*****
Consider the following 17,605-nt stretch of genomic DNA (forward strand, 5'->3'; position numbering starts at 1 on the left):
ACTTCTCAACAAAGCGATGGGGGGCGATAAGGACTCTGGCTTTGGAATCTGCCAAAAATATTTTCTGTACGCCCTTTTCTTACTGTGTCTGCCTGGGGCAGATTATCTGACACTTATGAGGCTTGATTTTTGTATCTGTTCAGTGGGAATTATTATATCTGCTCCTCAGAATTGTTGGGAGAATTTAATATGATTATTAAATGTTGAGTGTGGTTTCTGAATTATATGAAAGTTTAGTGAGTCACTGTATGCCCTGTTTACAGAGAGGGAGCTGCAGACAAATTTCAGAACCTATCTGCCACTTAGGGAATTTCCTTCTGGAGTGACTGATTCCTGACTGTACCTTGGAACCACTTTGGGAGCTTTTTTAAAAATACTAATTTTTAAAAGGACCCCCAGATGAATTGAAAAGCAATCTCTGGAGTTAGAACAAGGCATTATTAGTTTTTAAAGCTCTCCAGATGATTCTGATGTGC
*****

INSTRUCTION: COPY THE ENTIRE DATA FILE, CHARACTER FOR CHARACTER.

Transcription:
Consider the following 17,605-nt stretch of genomic DNA (forward strand, 5'->3'; position numbering starts at 1 on the left):
ACTTCTCAACAAAGCGATGGGGGGCGATAAGGACTCTGGCTTTGGAATCTGCCAAAAATATTTTCTGTACGCCCTTTTCTTACTGTGTCTGCCTGGGGCAGATTATCTGACACTTATGAGGCTTGATTTTTGTATCTGTTCAGTGGGAATTATTATATCTGCTCCTCAGAATTGTTGGGAGAATTTAATATGATTATTAAATGTTGAGTGTGGTTTCTGAATTATATGAAAGTTTAGTGAGTCACTGTATGCCCTGTTTACAGAGAGGGAGCTGCAGACAAATTTCAGAACCTATCTGCCACTTAGGGAATTTCCTTCTGGAGTGACTGATTCCTGACTGTACCTTGGAACCACTTTGGGAGCTTTTTTAAAAATACTAATTTTTAAAAGGACCCCCAGATGAATTGAAAAGCAATCTCTGGAGTTAGAACAAGGCATTATTAGTTTTTAAAGCTCTCCAGATGATTCTGATGTGC